Sunlight Shining Through Cloud

Movie Review: Super 8

Posted on: June 11, 2011

While the Air Force was good to me for six years in reality, it wasn’t very good to the people of fictional heavy-industry town Lillian Ohio.  Whereas lore has its Area 51, Lillian has its Building 47.  And that, in a nutshell, is what this movie’s about.  But before you turn away from the ticket booth…

Super 8 is more about storytelling — both from the point-of-view of child protagonists, and from that of Steven Spielberg and J.J. Abrams (Producer and Director/Writer, respectively).  These names should give you a sense for how the story plays out.

It’s 1979, and Cold War fears are ever-present for the grownups.  You’ve got a bunch of ordinary kids ranging from gawkish to brainiac to pyromaniac.  Super 8‘s story arc takes them from normal to victim to problem-solver, each using his particular assets to save the day.  In a theater populated entirely by adults, it was interesting to see how we empathized with these kids and rooted for them to come out okay.  All they want to do, after all, is make a zombie movie.  They’ve written a script, got credible makeup, picked an apt location and set the shoot for midnight.

Then disaster strikes.  It surrounds and endangers our young friends and, ultimately, their entire town.  And they’ve got it all on film.  The story percolates for a while before their footage is viewed in what was the most cinematically creative scene of the entire movie.  Until that point, we learn more about the characters, and of the flaws of the adults with whom they live.  It’s all good.  It’s pure Spielberg.

The Air Force plays its heavy hand and we think that they’re the bad guys.  Then we learn about what they’re so intent on keeping secret, and for a while, we think that ‘the secret’ is the bad guys.  Of course, ‘the secret’ is merely misunderstood, and we learn to sympathize with it.  That leaves just the Air Force looking like jerks.  Through it all, havoc ensues.

Elle Fanning and Joel Courtney

The young cast’s performances ring true in every way.  The only name you might recognize is that of Dakota Fanning’s little sister, Elle.  Here is an actress who is convincing both as an attitudinal teenager and as a melodramatic heroin in the movie the group is trying to produce.  The contrast between these two roles is stunning and wonderful.  You’ll think of her as you once thought of her sister: ‘this girl’s going to be huge.’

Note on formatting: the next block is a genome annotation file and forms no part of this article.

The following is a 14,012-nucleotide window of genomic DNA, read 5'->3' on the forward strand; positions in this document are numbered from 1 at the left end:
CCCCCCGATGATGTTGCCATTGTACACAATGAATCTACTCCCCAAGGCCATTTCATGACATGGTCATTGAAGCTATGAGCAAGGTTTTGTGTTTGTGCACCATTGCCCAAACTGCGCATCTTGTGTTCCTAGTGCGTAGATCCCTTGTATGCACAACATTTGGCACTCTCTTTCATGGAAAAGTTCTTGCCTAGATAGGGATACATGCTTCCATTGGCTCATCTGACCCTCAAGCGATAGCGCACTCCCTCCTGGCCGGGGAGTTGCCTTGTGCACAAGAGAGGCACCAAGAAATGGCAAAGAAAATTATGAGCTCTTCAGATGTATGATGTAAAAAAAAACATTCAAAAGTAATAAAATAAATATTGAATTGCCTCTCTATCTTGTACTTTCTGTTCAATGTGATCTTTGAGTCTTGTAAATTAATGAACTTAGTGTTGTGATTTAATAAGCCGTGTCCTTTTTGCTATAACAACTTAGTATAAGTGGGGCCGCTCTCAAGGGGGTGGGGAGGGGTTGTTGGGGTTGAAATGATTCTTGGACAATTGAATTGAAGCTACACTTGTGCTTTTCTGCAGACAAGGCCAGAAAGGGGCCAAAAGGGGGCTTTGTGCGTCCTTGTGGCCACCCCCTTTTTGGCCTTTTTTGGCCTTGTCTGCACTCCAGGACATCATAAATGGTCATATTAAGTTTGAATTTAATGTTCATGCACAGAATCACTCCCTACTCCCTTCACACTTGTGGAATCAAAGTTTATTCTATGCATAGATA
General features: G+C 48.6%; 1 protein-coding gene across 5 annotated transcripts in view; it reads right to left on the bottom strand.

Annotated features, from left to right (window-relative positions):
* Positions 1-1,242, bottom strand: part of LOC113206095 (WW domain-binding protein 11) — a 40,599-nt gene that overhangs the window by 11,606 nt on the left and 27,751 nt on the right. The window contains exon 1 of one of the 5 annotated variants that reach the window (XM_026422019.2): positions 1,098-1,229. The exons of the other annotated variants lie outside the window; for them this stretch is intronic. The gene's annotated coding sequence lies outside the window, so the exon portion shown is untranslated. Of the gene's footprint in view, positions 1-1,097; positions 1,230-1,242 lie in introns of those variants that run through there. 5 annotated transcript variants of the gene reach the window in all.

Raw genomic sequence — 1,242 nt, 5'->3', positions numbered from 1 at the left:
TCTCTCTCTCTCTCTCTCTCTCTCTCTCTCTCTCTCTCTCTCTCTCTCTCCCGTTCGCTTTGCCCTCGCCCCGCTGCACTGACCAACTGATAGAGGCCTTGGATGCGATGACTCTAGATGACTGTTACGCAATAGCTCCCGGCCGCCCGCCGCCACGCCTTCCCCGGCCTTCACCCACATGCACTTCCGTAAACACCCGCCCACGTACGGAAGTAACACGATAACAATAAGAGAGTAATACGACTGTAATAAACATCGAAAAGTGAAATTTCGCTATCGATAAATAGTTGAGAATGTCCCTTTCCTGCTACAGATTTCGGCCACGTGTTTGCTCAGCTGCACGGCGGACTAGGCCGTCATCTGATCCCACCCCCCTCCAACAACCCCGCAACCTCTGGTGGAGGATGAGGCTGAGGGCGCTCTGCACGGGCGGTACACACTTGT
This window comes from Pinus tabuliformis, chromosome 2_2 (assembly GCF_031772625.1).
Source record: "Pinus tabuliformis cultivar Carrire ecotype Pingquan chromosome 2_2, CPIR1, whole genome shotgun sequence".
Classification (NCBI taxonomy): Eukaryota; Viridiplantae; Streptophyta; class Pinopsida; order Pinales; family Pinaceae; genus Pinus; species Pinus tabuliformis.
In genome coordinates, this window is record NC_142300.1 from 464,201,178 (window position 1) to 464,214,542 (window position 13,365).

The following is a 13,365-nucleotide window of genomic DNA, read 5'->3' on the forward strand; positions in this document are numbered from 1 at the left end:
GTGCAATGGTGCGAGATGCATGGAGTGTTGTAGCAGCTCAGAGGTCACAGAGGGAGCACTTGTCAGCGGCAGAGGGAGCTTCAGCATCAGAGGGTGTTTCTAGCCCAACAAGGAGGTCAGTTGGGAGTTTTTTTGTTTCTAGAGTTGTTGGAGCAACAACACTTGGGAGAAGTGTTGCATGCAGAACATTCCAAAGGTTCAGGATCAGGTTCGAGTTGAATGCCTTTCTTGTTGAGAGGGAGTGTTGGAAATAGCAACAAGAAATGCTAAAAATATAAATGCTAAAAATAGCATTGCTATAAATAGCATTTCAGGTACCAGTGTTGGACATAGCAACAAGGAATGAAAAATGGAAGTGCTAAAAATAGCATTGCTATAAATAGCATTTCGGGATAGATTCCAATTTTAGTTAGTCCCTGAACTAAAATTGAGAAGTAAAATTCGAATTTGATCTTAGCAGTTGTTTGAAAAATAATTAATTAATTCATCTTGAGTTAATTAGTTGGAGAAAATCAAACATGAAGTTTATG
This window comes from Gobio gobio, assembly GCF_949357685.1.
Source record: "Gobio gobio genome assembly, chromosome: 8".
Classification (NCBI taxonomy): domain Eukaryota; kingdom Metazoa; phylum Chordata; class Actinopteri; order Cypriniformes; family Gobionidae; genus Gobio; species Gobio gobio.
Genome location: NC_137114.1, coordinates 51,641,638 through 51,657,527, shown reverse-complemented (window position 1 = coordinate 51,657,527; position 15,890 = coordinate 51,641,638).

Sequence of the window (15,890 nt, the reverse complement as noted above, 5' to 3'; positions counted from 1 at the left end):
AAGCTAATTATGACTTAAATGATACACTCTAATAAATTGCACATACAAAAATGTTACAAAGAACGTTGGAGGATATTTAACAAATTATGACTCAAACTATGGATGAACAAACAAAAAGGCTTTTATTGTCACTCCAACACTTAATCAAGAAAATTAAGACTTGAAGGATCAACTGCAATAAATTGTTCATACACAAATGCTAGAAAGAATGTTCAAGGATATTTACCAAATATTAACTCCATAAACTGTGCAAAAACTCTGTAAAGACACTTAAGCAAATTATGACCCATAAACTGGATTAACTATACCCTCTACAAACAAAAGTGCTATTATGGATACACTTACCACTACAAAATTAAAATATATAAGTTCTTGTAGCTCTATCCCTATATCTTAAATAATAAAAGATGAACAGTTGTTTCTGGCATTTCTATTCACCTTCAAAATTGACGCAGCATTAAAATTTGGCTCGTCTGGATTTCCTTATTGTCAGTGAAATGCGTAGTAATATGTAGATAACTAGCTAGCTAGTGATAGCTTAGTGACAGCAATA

Riley Griffiths

Two of the boys deserve mention.  Joel Courtney is the male lead and the character we most want to hug.  He’s also the guy who bravely leads his friends through the toughest scenes in acts two and three.  And Riley Griffiths is a convincing young film director.  He really knows his craft, building props, capturing images and coaching good performances from his actors.  He’s also a hoot-and-a-half to watch.

The adults of Lillian Ohio are not played like the boob-ish stereotypes used in the early Spielberg movies.  These are real people facing personal challenges and a massive disaster.  Kyle Chandler is the standout here.  He’s the deputy with a tough edge, an impossible job, and a son imperiled amidst the mayhem.

Super 8 tries awfully hard to be another E.T. or Close Encounters.  Maybe if I were 14, I’d say this goal was achieved.  But for me, what this movie is missing – that its forbears had – is heart.  Whereas we like the characters here, we loved Elliot and E.T.

Certainly, Super 8 deserves a place on the top shelf for special effects and character development.  Of the former, only a too-often-used blue laser lens-flare effect merits criticism.  Of the latter, there’s plenty to compliment.  But I’m not 14, so I’ll put this movie on the shelf just below the Spielberg epics.

And what about the movie’s namesake?  This now-extinct film technology looks a bit like an old Charlie Chaplin movie, but in color.  We get to see the kids’ movie in its entirety during the closing credits.  It’s worth staying to watch.

I give Super 8 3 tumbling train cars (out of 4).  It has a big budget and lots of buzz.  It’ll probably win a technical Emmy or two.  You should see it in a good theater (2-D or IMAX), but you don’t need to see it when the lines are long on opening weekend.

1 Response to "Movie Review: Super 8"

I’m looking forward to it! It sounds like a fun movie to see!

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